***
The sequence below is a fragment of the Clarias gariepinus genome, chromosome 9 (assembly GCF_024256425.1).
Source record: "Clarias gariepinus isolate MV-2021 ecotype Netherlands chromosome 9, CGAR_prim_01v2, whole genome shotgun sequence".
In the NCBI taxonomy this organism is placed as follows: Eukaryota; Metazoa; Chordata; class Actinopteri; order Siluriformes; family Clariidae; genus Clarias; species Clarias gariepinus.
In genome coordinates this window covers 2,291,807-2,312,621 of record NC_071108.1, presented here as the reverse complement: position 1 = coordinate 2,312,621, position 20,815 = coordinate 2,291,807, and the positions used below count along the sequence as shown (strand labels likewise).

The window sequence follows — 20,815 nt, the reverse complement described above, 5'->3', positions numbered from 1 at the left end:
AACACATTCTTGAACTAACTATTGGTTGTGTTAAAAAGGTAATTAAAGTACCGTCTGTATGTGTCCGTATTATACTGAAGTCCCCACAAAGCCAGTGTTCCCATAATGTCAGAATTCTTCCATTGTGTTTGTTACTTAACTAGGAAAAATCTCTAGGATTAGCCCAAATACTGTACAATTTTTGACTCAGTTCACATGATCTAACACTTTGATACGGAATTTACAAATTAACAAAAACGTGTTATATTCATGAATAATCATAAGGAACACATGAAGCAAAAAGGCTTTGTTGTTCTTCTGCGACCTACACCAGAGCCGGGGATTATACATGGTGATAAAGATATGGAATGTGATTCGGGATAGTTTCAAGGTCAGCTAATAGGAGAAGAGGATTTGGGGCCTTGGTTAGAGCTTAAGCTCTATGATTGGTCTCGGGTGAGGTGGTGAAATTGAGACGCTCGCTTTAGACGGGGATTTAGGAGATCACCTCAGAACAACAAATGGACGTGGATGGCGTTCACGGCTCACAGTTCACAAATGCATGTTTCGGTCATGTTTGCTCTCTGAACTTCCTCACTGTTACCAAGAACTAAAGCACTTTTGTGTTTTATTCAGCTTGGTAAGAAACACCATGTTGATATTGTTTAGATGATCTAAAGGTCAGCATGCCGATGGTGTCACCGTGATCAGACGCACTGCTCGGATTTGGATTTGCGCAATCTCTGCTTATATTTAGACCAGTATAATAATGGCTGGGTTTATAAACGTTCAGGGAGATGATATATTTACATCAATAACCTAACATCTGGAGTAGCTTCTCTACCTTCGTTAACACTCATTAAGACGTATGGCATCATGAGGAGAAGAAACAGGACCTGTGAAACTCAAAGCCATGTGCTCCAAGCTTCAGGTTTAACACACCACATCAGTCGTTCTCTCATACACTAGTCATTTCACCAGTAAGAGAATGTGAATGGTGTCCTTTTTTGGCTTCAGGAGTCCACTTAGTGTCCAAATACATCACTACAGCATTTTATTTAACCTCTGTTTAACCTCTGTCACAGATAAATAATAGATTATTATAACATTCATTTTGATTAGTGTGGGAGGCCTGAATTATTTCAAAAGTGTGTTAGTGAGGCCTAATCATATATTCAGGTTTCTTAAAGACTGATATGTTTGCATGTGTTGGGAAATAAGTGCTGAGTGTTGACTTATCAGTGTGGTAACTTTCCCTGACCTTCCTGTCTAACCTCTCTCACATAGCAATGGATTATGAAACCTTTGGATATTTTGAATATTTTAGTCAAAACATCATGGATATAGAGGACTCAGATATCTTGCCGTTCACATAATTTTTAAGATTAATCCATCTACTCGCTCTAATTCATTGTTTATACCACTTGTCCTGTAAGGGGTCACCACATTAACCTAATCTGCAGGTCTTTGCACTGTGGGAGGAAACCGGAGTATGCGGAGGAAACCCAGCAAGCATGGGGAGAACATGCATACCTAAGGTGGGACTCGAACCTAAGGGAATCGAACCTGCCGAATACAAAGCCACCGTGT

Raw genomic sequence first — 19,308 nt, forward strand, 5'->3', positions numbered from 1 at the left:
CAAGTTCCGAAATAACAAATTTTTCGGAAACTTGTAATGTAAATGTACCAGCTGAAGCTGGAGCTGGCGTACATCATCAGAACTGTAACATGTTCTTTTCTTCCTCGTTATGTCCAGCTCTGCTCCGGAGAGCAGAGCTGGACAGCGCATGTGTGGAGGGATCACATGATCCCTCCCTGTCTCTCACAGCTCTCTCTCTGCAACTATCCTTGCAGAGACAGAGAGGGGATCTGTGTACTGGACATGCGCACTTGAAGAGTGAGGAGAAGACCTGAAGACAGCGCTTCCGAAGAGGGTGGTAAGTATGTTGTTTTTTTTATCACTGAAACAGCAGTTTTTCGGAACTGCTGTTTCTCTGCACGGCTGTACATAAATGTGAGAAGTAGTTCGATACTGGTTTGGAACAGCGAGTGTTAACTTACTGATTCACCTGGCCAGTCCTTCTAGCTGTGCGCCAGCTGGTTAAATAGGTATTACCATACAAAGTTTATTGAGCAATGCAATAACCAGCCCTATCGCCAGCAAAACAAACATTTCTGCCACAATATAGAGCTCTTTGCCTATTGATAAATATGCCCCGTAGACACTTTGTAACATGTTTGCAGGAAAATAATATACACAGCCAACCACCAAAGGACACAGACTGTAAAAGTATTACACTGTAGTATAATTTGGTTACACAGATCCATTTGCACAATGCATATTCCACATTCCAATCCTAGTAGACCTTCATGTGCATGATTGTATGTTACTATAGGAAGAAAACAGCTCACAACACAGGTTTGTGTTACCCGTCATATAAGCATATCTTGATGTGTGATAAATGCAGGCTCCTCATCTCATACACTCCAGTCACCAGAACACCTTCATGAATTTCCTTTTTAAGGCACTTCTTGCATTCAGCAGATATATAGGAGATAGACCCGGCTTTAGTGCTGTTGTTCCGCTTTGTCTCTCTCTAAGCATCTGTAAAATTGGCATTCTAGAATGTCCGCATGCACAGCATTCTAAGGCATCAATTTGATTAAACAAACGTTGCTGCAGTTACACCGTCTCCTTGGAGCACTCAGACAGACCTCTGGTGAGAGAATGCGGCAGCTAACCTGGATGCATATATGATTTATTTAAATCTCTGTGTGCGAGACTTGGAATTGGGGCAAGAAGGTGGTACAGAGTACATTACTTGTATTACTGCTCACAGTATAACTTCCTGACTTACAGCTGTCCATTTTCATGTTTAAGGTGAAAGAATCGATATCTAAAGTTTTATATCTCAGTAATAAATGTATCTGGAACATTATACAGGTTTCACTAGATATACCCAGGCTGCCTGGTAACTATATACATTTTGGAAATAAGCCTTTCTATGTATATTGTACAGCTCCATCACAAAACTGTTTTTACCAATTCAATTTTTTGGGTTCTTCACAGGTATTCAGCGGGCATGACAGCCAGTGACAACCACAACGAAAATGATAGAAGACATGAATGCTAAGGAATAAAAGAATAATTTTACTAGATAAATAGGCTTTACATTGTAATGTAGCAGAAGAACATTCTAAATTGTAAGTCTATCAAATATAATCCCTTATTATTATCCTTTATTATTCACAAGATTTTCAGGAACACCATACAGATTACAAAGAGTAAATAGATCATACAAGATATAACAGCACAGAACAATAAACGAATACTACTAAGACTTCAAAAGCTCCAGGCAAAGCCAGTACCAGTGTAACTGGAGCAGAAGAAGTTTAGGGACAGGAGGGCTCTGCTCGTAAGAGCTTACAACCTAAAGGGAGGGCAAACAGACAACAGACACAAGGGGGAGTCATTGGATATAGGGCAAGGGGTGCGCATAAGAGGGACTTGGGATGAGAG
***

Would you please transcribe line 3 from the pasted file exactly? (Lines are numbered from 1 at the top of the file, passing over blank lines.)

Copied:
In the NCBI taxonomy this organism is placed as follows: Eukaryota; Metazoa; Chordata; class Actinopteri; order Siluriformes; family Clariidae; genus Clarias; species Clarias gariepinus.